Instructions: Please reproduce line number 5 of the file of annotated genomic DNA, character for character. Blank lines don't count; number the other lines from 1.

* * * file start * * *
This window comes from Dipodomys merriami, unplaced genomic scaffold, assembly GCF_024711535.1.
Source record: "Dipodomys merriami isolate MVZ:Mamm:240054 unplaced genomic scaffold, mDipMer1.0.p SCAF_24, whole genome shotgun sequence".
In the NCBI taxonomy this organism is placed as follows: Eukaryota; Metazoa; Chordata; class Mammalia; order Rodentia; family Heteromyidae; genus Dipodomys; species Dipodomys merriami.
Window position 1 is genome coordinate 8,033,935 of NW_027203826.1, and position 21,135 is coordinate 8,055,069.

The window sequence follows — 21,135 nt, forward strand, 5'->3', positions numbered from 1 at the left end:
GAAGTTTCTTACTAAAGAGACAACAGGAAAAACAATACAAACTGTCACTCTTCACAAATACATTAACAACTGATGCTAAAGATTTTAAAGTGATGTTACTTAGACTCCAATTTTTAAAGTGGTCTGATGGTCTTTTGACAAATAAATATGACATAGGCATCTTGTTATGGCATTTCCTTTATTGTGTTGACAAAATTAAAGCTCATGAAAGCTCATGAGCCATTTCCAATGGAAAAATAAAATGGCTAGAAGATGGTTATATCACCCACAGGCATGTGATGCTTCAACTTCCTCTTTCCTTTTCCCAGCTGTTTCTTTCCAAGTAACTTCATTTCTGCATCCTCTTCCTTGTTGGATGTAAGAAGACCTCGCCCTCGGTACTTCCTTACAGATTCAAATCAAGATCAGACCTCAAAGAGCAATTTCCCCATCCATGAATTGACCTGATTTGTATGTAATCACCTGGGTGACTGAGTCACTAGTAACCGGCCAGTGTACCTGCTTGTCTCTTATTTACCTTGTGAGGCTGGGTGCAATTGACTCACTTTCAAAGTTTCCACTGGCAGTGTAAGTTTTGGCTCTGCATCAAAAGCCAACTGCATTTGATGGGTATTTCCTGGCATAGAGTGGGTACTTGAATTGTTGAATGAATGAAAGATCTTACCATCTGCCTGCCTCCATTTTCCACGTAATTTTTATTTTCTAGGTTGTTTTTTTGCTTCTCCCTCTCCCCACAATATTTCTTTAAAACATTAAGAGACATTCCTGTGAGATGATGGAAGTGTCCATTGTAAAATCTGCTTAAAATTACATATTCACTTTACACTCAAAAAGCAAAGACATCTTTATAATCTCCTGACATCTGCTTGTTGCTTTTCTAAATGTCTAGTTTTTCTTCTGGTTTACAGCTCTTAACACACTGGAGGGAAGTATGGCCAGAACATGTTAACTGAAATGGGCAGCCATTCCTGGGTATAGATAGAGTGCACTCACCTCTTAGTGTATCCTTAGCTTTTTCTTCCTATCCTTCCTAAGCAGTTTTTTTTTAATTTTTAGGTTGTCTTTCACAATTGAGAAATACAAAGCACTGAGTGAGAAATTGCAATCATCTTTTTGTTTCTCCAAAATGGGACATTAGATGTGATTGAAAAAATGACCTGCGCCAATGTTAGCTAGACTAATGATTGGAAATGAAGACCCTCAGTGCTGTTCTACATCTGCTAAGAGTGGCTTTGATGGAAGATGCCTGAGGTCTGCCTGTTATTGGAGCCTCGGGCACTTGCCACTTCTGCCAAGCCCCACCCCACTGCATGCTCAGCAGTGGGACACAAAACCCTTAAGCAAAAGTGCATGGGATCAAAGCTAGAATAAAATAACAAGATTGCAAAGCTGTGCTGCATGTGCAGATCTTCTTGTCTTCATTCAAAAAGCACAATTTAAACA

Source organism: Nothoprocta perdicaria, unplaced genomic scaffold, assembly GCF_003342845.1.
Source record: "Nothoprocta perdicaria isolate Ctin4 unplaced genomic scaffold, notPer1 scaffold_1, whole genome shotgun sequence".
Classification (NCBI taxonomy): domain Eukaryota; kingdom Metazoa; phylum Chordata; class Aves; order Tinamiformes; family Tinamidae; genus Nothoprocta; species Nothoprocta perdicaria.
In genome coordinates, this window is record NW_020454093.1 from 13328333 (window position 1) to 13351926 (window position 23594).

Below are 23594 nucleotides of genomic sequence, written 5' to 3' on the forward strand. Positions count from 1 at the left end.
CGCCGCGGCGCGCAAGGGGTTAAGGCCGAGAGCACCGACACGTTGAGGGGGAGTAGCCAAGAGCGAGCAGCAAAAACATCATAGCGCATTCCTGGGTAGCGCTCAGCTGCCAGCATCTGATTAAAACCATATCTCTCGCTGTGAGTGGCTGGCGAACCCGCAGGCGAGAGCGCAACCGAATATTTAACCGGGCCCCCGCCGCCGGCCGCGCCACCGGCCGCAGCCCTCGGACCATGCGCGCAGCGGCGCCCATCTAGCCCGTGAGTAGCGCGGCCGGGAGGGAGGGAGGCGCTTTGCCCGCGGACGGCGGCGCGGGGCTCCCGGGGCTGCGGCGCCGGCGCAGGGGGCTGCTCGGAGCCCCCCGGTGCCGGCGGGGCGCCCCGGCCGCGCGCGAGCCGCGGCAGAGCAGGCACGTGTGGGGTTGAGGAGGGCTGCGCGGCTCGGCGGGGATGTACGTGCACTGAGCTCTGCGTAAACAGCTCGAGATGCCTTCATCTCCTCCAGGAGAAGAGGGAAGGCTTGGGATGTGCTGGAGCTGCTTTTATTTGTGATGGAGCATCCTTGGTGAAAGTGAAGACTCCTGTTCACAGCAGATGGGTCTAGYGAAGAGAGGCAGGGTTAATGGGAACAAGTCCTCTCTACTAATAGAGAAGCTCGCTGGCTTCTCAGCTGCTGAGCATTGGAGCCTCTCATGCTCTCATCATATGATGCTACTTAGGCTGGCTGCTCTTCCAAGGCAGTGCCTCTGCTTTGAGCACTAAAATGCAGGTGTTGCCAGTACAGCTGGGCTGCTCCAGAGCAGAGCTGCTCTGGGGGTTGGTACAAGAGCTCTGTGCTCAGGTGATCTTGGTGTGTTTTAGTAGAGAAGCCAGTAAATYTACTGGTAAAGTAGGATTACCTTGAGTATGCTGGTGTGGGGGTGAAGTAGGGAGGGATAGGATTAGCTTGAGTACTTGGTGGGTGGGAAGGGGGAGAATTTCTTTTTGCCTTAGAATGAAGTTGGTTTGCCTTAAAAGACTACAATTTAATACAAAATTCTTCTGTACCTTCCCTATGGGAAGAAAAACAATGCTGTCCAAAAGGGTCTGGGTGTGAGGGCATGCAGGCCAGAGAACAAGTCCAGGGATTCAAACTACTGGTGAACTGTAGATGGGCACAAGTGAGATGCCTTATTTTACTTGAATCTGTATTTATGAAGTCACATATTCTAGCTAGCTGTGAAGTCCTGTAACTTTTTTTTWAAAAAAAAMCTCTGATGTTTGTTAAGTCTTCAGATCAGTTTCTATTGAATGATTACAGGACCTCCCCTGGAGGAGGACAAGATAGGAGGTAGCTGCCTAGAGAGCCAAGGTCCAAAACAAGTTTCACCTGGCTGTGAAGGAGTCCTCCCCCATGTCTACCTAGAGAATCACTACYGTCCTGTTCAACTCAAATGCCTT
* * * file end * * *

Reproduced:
The window sequence follows — 21,135 nt, forward strand, 5'->3', positions numbered from 1 at the left end: